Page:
When I was talking to my colleague Ruth, our resident Hallyu expert and Inquirer Super K editor, about my upcoming trip to Seoul for the Hermès’ event called “Hermès Parade,” a global presentation of the French luxury house’s home collection, she asked that I please let her know if there would be Korean stars in attendance.
Don’t get your hopes up, I warned her. I’ve covered many of Hermès’ major events abroad and I’ve not once seen celebrities or entertainers in attendance. It’s not like other luxury brands, I said, whose guest lists are comprised of big stars and influencers.
Hermès is a lot more low-key that way—it does not pay celebrities to shill for the brand, I pointed out. Just consider its ad and marketing campaigns; they’re always centered on the product, never on a known face. If a celebrity is present at their event, it’s more likely that they’re a customer of the brand, not a paid endorser.
But, I said in jest, who knows if they invited RM? RM aka Kim Nam-joon, of course, is the art aficionado leader of the global phenomenon BTS, whose love for the visual arts is well documented, including with a feature in the New York Times.
That’s why it came as a surprise when I spotted the veteran lead actor Ji Jin-hee, (“Dae Jang Geum,” “Designated Survivor: 60 Days”), 51, being interviewed during the Seoul event last Monday, held at the aT Center, an exhibition venue in Gangnam that was transformed for the night for Hermès.
Then a few steps away was Kim Nam-gil (“Pandora”), another popular male lead star, who, like Ji, now belongs to the category dubbed by fans as “ahjussi oppa,” which roughly translates to handsome older actors (FYI Gong Yoo and Hyun Bin, both over 40, belong to this group).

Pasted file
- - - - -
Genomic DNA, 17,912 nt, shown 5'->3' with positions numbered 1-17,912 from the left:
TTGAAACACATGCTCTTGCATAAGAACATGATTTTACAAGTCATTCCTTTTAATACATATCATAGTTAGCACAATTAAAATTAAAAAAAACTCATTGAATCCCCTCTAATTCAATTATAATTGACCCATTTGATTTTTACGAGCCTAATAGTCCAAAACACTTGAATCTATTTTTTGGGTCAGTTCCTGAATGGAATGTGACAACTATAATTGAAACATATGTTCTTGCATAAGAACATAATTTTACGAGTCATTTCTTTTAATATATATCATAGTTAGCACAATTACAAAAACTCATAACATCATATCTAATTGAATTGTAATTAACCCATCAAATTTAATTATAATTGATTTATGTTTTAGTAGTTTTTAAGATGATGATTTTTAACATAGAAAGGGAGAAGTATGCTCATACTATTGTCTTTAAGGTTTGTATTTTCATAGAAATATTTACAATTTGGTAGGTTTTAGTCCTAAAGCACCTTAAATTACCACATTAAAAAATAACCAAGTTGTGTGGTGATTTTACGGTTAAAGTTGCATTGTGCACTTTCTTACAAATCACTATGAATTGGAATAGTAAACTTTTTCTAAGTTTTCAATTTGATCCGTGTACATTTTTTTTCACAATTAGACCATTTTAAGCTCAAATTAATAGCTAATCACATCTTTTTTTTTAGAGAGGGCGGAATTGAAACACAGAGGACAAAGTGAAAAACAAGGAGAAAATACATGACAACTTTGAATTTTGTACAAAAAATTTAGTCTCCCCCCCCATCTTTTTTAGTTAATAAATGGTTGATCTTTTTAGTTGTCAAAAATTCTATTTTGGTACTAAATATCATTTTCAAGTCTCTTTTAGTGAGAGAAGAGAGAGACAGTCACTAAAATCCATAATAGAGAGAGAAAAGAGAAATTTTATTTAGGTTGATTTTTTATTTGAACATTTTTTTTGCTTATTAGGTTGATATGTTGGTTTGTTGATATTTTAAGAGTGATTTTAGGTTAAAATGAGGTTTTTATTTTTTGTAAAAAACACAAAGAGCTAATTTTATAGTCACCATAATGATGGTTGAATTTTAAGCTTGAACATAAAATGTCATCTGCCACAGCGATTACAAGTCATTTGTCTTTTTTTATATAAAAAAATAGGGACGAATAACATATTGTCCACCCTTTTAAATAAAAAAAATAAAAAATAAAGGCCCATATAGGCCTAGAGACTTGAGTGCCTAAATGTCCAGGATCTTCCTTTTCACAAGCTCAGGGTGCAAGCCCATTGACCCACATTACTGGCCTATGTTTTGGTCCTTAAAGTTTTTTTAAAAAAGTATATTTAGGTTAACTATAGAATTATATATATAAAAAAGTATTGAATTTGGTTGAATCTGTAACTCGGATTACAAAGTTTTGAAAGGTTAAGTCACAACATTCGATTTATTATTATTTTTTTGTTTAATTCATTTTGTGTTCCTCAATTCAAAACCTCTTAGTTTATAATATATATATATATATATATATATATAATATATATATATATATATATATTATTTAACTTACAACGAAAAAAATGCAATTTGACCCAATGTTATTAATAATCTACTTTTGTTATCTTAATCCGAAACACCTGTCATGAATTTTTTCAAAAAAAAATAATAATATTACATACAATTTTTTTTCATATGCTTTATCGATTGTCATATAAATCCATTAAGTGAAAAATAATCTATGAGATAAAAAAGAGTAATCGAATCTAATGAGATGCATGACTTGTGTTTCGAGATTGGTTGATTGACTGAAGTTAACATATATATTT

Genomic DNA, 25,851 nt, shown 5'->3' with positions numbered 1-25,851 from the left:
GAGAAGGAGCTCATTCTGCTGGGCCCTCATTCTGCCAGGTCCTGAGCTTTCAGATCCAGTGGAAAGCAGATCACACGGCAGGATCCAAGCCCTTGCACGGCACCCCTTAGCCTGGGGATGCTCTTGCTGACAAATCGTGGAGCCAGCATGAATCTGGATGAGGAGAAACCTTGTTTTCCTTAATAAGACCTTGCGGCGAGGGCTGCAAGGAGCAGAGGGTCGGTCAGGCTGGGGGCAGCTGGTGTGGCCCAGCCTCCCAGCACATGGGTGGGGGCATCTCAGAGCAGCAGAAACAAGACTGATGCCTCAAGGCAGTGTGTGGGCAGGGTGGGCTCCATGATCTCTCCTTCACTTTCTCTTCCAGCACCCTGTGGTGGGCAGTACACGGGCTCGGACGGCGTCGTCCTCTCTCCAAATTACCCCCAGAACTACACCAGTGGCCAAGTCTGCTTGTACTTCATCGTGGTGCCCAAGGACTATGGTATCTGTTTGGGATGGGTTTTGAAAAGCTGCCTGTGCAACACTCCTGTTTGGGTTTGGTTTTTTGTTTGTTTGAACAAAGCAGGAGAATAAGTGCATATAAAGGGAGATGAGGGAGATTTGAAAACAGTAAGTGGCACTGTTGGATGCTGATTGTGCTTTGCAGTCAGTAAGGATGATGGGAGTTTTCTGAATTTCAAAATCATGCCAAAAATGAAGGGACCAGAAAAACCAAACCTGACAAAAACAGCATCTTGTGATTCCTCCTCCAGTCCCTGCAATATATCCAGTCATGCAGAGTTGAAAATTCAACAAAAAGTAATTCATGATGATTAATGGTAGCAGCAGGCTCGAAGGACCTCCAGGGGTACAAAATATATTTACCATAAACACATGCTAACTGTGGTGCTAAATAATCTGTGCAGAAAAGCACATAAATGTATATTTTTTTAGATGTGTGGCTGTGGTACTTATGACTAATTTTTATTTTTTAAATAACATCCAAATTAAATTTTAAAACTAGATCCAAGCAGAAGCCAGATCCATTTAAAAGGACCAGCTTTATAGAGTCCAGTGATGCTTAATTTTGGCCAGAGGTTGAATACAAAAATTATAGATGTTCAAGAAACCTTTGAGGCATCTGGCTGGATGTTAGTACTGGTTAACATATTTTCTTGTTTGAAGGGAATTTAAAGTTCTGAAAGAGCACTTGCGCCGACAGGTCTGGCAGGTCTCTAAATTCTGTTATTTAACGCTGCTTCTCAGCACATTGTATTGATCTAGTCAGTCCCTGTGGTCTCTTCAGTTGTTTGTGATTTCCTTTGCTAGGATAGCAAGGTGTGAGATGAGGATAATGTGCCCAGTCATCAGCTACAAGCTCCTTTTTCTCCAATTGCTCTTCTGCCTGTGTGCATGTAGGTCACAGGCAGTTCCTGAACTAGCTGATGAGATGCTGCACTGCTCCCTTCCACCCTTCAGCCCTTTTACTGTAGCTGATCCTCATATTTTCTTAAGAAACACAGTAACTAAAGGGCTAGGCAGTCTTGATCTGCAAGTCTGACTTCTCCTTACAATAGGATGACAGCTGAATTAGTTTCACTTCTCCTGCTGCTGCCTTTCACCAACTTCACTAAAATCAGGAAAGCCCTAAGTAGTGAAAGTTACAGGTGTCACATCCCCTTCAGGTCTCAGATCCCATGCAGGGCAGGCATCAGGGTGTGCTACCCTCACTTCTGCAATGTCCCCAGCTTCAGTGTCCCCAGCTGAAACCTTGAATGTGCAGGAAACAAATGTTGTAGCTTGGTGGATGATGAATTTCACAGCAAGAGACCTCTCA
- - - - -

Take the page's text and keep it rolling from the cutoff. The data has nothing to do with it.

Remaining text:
It was a knee-jerk reaction when I approached Kim, 43, whose crime thriller miniseries “Through the Darkness” I’m incidentally watching now on Netflix, and asked for a selfie. He gladly obliged and even led me away from where we were standing, as Hermès performers took their place in our spot.
A bespectacled Chun Jung-myung (“Love Alert,” “Glory Jane”), 42, whom I initially didn’t recognize, also gamely obliged with a selfie.
Whoa, they’re so approachable, I thought; this is in stark contrast to when I last covered an event in Seoul, where a major actress was the brand endorser, and the Asian press who were there to cover were categorically prohibited from taking her photo.
My celebrity radar kicked in, and I went on to scour the massive venue for K-stars. For Ruth, I told myself. (I sent her videos and photos in real time.) RM was nowhere in sight, but no matter.
Schooled by Ruth on Hallyu etiquette, I knew enough not to invade the stars’ personal space—and never to physically touch them. (In hindsight, it was Kim Nam-gil who put his hand on my shoulder. Ruth said, that’s fine. Hah!) The well-heeled guests, many bedecked in Hermès, were also respectful, as the stars’ handlers politely declined most requests for photos. Instead, there was a home vignette for the Hermès performance where the celebrities posed for photos.
There was Younghoon, 25, of the boy band The Boyz, who blew up Inquirer Lifestyle’s Instagram—his group is performing in Manila on April 11.
There was also actor Jung Hyun-gyu, 25, of the dating reality show “Exchange 2” aka “Transit Love 2,” who even reposted our Instagram post to his 801,000 followers.
Another veteran lead familiar to K-drama fans, Yoo Ji-tae (the Professor in “Money Heist: Korea”), 46, arrived with his actress wife Kim Hyo-jin.
The power of Hallyu is such that even a quiet luxury brand which does not rely on celebrity marketing can, perhaps, in one way or other, benefit from star power, in the home of Korean wave.